"We saw Vietnam as an element of the Cold War, and not what they saw it as – a civil war. We were wrong."
This lesson has huge relevance in our own time, though arguably political rather than logistical miscalculations are the biggest problem.
Did a lack of preparation in Iraq make the sectarian violence that helped to spawn Daesh inevitable? Or would global warming and drought have produced the chaos next door in Syria anyway?
Was the decision to support the uprising in Libya the wrong choice, or was it only made so by comparative underfunding of the reconstruction? These are complex questions, but the best answers must be sought if military operations in the Middle East are to be improved.
Proportionality should be a guideline in war
McNamara cautions that effective military operations are no good without moral guidelines to keep their destructiveness in check.
He admits that LeMay’s improvements in bombing operations crippled Japan, but feels guilty about the sheer scale of these missions, saying the total or near destruction of 67 Japanese cities by firebombs, and then two cities by nuclear bombs, was completely out of scale with the military objectives the US was trying to achieve.
While conflict in the present day is far less devastating than during World War Two, the principle is more relevant now than ever.
"Collateral damage" can mean large numbers of civilian casualties - as many Afghan civilians were killed during the NATO invasion of 2001 as American civilians died during the September 11th attacks.
With porous borders and homegrown terrorism, military campaigns risk becoming victims of their own success if they inspire deadly retribution.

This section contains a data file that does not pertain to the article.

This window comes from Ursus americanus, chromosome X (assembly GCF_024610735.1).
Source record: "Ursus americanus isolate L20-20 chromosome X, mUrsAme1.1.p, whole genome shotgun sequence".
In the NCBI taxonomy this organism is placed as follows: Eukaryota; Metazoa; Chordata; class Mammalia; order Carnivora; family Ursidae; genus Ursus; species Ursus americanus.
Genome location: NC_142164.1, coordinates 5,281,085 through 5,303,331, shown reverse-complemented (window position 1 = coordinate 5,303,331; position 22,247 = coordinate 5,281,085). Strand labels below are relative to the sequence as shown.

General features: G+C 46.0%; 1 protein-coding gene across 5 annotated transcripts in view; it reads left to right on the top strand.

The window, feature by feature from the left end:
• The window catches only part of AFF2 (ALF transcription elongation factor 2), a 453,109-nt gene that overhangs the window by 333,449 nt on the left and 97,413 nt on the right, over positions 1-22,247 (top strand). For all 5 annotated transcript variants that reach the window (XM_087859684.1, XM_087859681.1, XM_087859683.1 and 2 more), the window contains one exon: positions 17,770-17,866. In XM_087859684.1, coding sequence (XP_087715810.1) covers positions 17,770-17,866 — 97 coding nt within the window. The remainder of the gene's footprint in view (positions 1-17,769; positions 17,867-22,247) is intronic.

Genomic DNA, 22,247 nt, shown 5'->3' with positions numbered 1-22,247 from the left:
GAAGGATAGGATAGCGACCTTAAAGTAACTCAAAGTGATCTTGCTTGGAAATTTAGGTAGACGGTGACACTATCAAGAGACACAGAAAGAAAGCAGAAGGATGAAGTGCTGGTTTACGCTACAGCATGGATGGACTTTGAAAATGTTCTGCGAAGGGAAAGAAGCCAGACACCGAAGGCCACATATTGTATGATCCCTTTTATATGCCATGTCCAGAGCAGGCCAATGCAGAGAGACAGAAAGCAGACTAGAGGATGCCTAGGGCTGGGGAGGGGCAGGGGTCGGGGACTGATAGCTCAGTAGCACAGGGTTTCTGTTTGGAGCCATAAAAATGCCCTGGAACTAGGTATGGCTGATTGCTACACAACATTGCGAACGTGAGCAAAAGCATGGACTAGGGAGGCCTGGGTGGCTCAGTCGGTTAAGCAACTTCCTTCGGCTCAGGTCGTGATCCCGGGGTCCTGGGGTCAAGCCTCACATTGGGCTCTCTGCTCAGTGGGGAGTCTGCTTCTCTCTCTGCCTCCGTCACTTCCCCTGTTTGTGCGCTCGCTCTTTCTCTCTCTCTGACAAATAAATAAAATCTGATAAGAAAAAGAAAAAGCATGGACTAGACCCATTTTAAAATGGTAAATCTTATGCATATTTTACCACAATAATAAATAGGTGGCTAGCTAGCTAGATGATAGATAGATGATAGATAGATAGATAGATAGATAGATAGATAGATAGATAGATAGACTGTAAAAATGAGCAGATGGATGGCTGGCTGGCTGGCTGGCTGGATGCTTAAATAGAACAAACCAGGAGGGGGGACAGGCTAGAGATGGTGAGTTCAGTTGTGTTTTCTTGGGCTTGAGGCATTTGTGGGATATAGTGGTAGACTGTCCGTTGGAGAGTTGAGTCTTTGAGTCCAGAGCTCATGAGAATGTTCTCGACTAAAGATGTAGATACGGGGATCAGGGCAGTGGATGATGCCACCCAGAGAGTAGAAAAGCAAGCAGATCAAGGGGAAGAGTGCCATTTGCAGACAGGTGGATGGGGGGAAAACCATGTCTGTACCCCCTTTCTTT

'Belief' and 'seeing' are often both wrong
McNamara admits that the attack on US warship USS Turner Joy that precipitated the escalation of the country's involvement in Vietnam was, in fact, a complete mirage.
It was merely confusion, he says, in response to heightened tensions following an earlier naval confrontation between the US and North Vietnam two days before.
The parallel to phantom 'weapons of mass destruction' is obvious.
Be prepared to re-examine your reasoning
The Vietnam War was fought almost solely by the US against the North Vietnamese.
McNamara states that US military power should never be used unilaterally, and that if allies with similar values and interests cannot be convinced of the merits of a military operation, then America should be prepared to rethink.
Barack Obama showed restraint in the face of huge public pressure on his allies to not escalate matters in Syria.
Had similar pressure come from British and other foreign leaders in the run-up to the Iraq war, perhaps the Bush Administration (or, failing that, the US congress) might not have pressed forward with their plan to topple Saddam Hussein - and today’s Middle East might be less turbulent.